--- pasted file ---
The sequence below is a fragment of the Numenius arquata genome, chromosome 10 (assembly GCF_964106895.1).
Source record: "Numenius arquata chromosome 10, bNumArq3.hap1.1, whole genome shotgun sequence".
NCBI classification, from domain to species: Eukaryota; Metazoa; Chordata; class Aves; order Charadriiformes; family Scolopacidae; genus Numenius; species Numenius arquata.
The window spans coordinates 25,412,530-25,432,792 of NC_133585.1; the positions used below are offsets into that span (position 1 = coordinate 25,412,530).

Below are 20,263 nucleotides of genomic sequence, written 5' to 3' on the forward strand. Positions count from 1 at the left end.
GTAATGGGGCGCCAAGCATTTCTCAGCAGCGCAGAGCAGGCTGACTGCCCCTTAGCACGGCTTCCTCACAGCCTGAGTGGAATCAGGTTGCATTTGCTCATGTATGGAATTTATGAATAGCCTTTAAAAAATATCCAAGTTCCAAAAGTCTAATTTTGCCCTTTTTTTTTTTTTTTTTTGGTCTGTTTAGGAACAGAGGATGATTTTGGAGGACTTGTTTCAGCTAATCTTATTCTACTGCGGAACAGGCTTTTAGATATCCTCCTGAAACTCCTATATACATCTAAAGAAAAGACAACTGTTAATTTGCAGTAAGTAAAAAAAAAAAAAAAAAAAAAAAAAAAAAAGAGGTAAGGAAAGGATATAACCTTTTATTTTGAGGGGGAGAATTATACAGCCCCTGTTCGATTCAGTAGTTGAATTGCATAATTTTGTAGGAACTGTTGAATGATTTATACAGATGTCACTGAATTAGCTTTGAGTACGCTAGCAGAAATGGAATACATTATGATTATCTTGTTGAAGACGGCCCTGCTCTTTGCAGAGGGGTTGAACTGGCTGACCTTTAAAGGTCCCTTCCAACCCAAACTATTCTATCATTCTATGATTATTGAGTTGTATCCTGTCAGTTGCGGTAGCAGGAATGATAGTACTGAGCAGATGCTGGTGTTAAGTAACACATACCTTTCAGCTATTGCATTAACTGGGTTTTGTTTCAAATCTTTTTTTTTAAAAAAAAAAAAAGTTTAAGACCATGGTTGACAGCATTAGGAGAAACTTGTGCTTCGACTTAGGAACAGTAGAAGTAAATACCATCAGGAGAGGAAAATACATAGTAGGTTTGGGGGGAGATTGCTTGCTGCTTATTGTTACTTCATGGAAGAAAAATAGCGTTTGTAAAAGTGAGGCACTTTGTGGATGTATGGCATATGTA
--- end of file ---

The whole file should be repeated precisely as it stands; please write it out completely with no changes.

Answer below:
The sequence below is a fragment of the Numenius arquata genome, chromosome 10 (assembly GCF_964106895.1).
Source record: "Numenius arquata chromosome 10, bNumArq3.hap1.1, whole genome shotgun sequence".
NCBI classification, from domain to species: Eukaryota; Metazoa; Chordata; class Aves; order Charadriiformes; family Scolopacidae; genus Numenius; species Numenius arquata.
The window spans coordinates 25,412,530-25,432,792 of NC_133585.1; the positions used below are offsets into that span (position 1 = coordinate 25,412,530).

Below are 20,263 nucleotides of genomic sequence, written 5' to 3' on the forward strand. Positions count from 1 at the left end.
GTAATGGGGCGCCAAGCATTTCTCAGCAGCGCAGAGCAGGCTGACTGCCCCTTAGCACGGCTTCCTCACAGCCTGAGTGGAATCAGGTTGCATTTGCTCATGTATGGAATTTATGAATAGCCTTTAAAAAATATCCAAGTTCCAAAAGTCTAATTTTGCCCTTTTTTTTTTTTTTTTTTGGTCTGTTTAGGAACAGAGGATGATTTTGGAGGACTTGTTTCAGCTAATCTTATTCTACTGCGGAACAGGCTTTTAGATATCCTCCTGAAACTCCTATATACATCTAAAGAAAAGACAACTGTTAATTTGCAGTAAGTAAAAAAAAAAAAAAAAAAAAAAAAAAAAAAGAGGTAAGGAAAGGATATAACCTTTTATTTTGAGGGGGAGAATTATACAGCCCCTGTTCGATTCAGTAGTTGAATTGCATAATTTTGTAGGAACTGTTGAATGATTTATACAGATGTCACTGAATTAGCTTTGAGTACGCTAGCAGAAATGGAATACATTATGATTATCTTGTTGAAGACGGCCCTGCTCTTTGCAGAGGGGTTGAACTGGCTGACCTTTAAAGGTCCCTTCCAACCCAAACTATTCTATCATTCTATGATTATTGAGTTGTATCCTGTCAGTTGCGGTAGCAGGAATGATAGTACTGAGCAGATGCTGGTGTTAAGTAACACATACCTTTCAGCTATTGCATTAACTGGGTTTTGTTTCAAATCTTTTTTTTTAAAAAAAAAAAAAGTTTAAGACCATGGTTGACAGCATTAGGAGAAACTTGTGCTTCGACTTAGGAACAGTAGAAGTAAATACCATCAGGAGAGGAAAATACATAGTAGGTTTGGGGGGAGATTGCTTGCTGCTTATTGTTACTTCATGGAAGAAAAATAGCGTTTGTAAAAGTGAGGCACTTTGTGGATGTATGGCATATGTA